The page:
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# Re: st: 3-way continuous interaction - comparing simple slopes

 From David Hoaglin To statalist@hsphsun2.harvard.edu Subject Re: st: 3-way continuous interaction - comparing simple slopes Date Tue, 21 May 2013 17:59:45 -0400

```Dear Roman,

Is the nature of your y such that you could transform it (e.g., by
taking the logarithm or the square root) and have an analysis that has
fewer or even no interactions?

David Hoaglin

On Tue, May 21, 2013 at 2:58 PM, Roman Wörner <h0953997@wu.ac.at> wrote:
> Dear Statalister,
>
> I am a student and in my current research project I have to deal with a
> three-way continuous interaction. I found some material on the website of
> UCLA (http://www.ats.ucla.edu/stat/stata/faq/con3wayb.htm) where they
> explain how to use the -lincom- command to calculate simple slopes.
> Furthermore, they show how to use -lincom- to compare two simple slopes (I
> attached the code at the end of the message). This material was extremely
> helpful to me (how to put Aiken/West 1991 and Cohen et al. 2003 into
> practice).
>
>
> My question is as follows: to my understanding
>
> *lincom (\$HzHw)-(\$HzLw)*
>
> tests whether the two slopes are different. What I actually want to test is
> not whether the two slopes are different but whether one slope is "steeper"
> than the other (my hypothesis is that two variables complement each other;
> with an increase in the third variable the complementarity effect becomes
> weaker). I would be very grateful for any advice on how to adapt the
> procedure as described down below or any other technique which does the
> trick.
>
> I am fairly new to STATA and statistics in general - so my appologies if
> this question sounds very basic to most of you.
>
> Thanks in advance and kind regards,
>
> Roman
>
> --
>
> use http://www.ats.ucla.edu/stat/stata/notes/hsb2, clear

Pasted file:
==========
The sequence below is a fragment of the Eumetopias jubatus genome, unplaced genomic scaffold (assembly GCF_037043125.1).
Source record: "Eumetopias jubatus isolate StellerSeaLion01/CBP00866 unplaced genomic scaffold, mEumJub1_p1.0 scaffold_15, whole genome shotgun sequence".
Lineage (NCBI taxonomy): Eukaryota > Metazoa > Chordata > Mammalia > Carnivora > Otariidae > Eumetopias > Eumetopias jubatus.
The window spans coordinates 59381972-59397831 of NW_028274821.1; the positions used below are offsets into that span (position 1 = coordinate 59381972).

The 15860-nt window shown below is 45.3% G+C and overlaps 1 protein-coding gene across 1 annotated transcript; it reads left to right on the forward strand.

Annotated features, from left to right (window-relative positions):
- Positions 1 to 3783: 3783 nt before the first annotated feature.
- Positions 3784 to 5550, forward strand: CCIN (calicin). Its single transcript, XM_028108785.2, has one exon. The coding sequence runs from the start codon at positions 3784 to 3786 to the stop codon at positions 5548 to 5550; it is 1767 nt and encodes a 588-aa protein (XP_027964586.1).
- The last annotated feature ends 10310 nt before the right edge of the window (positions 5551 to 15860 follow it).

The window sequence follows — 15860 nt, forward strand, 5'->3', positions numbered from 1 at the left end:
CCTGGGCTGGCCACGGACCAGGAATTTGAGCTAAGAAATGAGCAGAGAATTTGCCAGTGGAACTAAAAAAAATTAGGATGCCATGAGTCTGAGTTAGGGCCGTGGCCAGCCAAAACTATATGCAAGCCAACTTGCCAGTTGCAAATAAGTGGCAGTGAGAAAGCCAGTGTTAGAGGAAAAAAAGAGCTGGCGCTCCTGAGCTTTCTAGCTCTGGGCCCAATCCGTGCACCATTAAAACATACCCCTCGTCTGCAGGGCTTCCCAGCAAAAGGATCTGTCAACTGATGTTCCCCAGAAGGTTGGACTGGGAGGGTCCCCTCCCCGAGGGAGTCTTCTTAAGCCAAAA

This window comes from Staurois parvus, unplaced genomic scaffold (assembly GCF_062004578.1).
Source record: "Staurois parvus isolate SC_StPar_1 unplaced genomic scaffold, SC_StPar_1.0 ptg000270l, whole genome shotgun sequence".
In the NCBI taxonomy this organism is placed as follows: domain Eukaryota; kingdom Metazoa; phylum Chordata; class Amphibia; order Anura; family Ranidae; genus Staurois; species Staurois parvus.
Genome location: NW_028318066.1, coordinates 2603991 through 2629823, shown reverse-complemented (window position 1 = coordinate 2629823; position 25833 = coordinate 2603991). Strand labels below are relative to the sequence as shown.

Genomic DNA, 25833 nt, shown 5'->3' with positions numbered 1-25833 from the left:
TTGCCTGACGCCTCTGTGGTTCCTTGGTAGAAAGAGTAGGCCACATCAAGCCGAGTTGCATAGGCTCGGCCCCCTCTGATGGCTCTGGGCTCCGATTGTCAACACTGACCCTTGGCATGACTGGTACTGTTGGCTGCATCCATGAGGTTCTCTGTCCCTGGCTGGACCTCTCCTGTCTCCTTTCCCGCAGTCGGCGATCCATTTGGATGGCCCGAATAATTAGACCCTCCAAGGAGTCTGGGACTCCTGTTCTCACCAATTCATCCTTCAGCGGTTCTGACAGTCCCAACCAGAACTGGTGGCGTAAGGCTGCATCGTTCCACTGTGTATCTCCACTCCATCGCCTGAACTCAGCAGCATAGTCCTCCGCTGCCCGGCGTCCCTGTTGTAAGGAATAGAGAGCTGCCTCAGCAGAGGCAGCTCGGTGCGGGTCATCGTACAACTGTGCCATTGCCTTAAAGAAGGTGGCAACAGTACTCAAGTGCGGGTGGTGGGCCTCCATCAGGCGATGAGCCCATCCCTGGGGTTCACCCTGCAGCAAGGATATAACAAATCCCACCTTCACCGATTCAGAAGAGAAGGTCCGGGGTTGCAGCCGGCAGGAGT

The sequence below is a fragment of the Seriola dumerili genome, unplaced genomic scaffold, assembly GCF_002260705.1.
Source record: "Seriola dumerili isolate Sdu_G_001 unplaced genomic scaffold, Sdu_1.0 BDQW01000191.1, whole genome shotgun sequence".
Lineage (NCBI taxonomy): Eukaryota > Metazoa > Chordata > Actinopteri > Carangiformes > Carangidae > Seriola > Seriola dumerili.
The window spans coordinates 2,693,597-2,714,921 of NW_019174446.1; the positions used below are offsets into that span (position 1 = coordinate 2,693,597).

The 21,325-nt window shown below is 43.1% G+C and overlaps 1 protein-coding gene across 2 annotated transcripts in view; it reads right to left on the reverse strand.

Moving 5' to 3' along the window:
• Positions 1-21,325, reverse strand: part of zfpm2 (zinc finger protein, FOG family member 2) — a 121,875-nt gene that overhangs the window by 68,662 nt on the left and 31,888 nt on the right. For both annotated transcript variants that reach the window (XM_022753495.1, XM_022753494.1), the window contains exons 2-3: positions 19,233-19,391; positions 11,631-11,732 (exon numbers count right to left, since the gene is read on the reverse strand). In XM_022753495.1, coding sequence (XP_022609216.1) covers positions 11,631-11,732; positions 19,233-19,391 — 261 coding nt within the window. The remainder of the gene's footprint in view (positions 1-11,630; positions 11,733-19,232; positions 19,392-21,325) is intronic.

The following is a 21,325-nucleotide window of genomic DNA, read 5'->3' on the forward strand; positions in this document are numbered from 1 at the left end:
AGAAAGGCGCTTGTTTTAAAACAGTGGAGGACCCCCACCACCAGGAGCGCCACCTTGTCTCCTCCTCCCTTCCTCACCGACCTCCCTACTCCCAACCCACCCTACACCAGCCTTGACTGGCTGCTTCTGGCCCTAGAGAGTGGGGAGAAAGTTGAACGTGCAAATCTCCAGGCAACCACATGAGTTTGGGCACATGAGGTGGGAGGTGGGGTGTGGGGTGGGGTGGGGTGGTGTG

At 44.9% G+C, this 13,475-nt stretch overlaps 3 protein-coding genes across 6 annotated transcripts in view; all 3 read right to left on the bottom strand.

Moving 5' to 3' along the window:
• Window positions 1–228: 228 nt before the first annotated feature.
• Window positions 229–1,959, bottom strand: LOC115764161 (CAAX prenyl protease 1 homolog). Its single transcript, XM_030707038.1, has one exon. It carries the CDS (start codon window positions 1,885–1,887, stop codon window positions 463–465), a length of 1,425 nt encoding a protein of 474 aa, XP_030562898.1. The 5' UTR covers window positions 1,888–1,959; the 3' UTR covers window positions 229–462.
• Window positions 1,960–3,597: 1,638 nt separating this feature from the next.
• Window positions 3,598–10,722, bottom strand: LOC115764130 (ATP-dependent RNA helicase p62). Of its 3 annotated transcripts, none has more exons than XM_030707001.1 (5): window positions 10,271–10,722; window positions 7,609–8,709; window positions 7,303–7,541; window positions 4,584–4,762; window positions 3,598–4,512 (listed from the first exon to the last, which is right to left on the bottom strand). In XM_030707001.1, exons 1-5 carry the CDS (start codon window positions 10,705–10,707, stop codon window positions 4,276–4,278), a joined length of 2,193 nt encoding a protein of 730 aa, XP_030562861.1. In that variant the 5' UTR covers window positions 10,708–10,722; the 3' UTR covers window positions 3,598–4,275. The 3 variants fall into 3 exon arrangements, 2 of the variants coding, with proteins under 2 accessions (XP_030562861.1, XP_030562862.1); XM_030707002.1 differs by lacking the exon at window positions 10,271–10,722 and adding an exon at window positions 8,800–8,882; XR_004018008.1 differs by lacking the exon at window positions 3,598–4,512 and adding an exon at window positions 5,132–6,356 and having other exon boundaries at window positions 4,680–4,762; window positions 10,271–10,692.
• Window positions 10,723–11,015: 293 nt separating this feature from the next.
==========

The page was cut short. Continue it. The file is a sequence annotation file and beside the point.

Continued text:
>
> rename write y
> rename math w
> rename science z
> rename socst v1
> rename ses v2
>
> generate xz  = x*z
> generate xw  = x*w
> generate zw  = z*w
> generate xzw = x*z*w
>
> regress y x z w xz xw zw xzw v1 v2
>
> quietly sum x
> global hi=r(max)
> global lo=r(min)
> quietly sum w
> global Hw=r(mean)+r(sd)
> global Lw=r(mean)-r(sd)
> quietly sum z
> global Hz=r(mean)+r(sd)
> global Lz=r(mean)-r(sd)
> quietly sum v1
> global m1=r(mean)
> quietly sum v2
> global m2=r(mean)
>
> global HzHw "x + (\$Hz)*xz + (\$Hw)*xw + (\$Hz)*(\$Hw)*xzw"
> global HzLw "x + (\$Hz)*xz + (\$Lw)*xw + (\$Hz)*(\$Lw)*xzw"
> global LzHw "x + (\$Lz)*xz + (\$Hw)*xw + (\$Lz)*(\$Hw)*xzw"
> global LzLw "x + (\$Lz)*xz + (\$Lw)*xw + (\$Lz)*(\$Lw)*xzw"
>
> /* simple slopes */
> lincom \$HzHw /* slope 1 */
> global b1 = r(estimate)
> lincom \$HzLw /* slope 2 */
> global b2 = r(estimate)
> lincom \$LzHw /* slope 3 */
> global b3 = r(estimate)
> lincom \$LzLw /* slope 4 */
> global b4 = r(estimate)
>
> /* differences in simple slopes */
> lincom (\$HzHw)-(\$HzLw)  /* a) HzHw vs HzLw */
> lincom (\$HzHw)-(\$LzHw)  /* b) HzHw vs LzHw */
> lincom (\$HzLw)-(\$LzLw)  /* c) HzLw vs LzLw */
> lincom (\$LzHw)-(\$LzLw)  /* d) LzHw vs LzLw */
> lincom (\$HzHw)-(\$LzLw)  /* e) HzHw vs LzLw */
> lincom (\$HzLw)-(\$LzHw)  /* f) HzLw vs LzHw */*

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```